Wow Signal Planetary Origin


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C Olival
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Message 1082835 - Posted: 2 Mar 2011, 3:27:51 UTC - in response to Message 1082718.

Exoplanets classafied as super earths, were they possibly gaseous planets that migrated toward their star, thus having their atmospheres stripped by the gravity of the star. Their migration could have been caused by a passing object such as brown dwarf or by a passing main sequence star.Life on a superhearth might be difficult because of the slow rotation of the planet, thus making seasons very long,bringing to mind a venusian scnario in terms of seasons; plant cyle might not take hold on such a planet.

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Message 1083078 - Posted: 2 Mar 2011, 22:59:31 UTC - in response to Message 1082835.

unlikely, A gas giant/star twin would have to be fairly close to have the atmosphere stripped by the star. If it were stripped you'd see some remnant of a halo around the star and planet.
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Message 1083746 - Posted: 5 Mar 2011, 3:55:20 UTC - in response to Message 1083078.

Any rocky planet on the abitable zone would need water so life as we know it could synthasize; comets would have to be the carriers of that water, any rocky planets in a solar system without commets as water carries, dificult for life to start.

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Message 1084102 - Posted: 5 Mar 2011, 15:52:31 UTC

First, it seems unlikely that a solar system would not have comets. Second, The water on Earth dies not appear to have the same isotopic ratio as that on comets. Earth's water seems to have either been a primordial constituent of this planet, or to have been carried here by asteroids impacts, or a combination of the two. Michael

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Message 1084132 - Posted: 5 Mar 2011, 18:12:19 UTC - in response to Message 1084102.

Another constituent for life on a planet is for that planet to have some kind of a moon, so things like ocean tides are able to exist, seasons, etc. Moon's earth has influence on ocean tides, and on agricultoral crops.

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Message 1084151 - Posted: 5 Mar 2011, 18:57:41 UTC - in response to Message 1084132.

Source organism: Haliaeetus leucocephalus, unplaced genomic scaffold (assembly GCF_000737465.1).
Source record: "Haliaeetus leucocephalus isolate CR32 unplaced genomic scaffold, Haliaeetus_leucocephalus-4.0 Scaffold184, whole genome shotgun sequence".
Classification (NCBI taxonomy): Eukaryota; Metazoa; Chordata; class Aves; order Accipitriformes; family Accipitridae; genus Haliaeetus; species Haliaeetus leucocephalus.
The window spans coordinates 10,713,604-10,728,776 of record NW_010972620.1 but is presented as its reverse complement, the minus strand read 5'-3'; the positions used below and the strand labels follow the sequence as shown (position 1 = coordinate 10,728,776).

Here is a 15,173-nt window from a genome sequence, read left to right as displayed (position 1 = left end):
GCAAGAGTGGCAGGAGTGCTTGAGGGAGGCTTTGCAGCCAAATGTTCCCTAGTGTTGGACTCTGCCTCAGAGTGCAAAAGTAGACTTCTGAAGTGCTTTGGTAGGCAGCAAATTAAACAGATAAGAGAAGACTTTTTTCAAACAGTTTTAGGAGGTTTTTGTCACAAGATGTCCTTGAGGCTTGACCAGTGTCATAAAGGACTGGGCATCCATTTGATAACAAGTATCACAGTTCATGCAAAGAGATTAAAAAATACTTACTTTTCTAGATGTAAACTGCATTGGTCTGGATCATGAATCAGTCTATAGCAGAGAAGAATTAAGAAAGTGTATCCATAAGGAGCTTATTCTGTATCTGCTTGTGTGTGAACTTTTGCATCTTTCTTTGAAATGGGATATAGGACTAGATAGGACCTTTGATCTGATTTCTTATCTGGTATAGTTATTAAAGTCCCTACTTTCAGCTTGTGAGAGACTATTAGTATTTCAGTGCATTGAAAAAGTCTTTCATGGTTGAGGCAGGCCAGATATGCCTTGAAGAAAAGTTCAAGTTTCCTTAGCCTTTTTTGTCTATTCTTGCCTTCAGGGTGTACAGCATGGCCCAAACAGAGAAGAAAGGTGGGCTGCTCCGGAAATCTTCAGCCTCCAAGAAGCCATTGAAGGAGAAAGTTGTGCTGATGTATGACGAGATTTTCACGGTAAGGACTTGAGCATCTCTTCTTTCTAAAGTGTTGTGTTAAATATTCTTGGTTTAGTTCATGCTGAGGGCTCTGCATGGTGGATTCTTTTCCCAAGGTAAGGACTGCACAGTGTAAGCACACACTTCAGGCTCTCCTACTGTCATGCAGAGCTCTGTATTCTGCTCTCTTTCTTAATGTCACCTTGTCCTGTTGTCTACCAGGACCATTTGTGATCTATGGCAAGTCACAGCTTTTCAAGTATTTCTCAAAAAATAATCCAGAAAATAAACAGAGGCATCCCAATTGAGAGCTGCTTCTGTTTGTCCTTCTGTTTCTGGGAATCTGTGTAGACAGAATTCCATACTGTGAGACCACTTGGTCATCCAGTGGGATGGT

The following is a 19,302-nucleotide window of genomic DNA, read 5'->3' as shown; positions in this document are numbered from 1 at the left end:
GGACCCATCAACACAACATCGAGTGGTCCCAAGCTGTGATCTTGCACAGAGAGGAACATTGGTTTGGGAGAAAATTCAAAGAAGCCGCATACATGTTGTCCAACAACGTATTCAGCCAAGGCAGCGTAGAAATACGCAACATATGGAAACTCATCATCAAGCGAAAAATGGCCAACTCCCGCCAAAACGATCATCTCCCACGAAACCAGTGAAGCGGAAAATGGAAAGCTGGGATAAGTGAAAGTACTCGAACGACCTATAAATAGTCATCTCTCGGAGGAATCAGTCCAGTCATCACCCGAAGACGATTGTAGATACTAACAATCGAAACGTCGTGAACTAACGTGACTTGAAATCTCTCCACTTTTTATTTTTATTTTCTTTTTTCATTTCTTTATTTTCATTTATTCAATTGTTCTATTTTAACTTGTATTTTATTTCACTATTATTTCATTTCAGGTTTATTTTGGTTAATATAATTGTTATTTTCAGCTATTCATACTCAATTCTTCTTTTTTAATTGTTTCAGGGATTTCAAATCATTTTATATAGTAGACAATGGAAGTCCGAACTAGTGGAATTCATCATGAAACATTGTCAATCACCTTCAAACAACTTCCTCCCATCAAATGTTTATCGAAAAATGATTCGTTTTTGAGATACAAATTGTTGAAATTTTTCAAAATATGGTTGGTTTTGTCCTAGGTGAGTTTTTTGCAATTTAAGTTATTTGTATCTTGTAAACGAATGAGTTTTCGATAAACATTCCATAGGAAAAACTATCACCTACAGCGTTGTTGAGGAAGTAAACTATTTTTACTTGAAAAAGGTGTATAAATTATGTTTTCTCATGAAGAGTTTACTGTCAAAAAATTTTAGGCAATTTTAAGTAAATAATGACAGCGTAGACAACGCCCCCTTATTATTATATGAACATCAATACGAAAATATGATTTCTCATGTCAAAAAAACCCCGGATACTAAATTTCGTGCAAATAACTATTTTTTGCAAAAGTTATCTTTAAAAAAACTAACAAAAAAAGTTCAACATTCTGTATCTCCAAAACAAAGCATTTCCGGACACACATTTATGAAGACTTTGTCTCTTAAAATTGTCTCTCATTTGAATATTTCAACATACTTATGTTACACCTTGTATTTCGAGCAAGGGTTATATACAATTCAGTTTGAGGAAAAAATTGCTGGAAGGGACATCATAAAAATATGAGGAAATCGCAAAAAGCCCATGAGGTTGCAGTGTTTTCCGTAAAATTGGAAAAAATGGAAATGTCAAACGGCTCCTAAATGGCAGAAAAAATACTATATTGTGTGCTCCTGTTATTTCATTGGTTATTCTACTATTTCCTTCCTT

the earth has seasons because of the angle it faces the sun with. The moon however does provide us with tides twice a day. the sun to a lesser affect
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Message 1084490 - Posted: 6 Mar 2011, 23:18:24 UTC - in response to Message 1084151.

Would there be life on earth if there were no tides, life begun in the ocean here on earth, so this makes it more plausible that a mooon(s) might be an essential ingredient for life on a planet, giving weather stability to the planet. Would there be life on earth without the Moon, moons act as a shield agains being hit by an esteroids, comets.

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Message 1084616 - Posted: 7 Mar 2011, 13:42:44 UTC - in response to Message 1084490.

yes there would. Tides are nice for turtles and several species of fish that lay eggs at annual high tides. for most sea creatures it doesnt really matter
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Message 1084636 - Posted: 7 Mar 2011, 14:30:39 UTC

The Sun's gravity causes tides, too. About 1/3 as large as those caused by the Moon. The Moon is probably more useful in maintaining a steady axial orientation of the Earth, than as a shield from asteroids, comets,etc. Mars has no large moons, and its axis wobbles considerably over very long periods of time. This causes climatic variations that might be somewhat disruptive to any life that might be there. Planets with relatively large moons may not be especially rare. Simulations have shown that they should probably develop in roughly 1 in 200 cases. Planets closer to a cooler star than ours would be in the habitable zone, and experience greater solar-caused tides than we do. Such an arrangement would probably also damp out wobbles in the planet's axis. Michael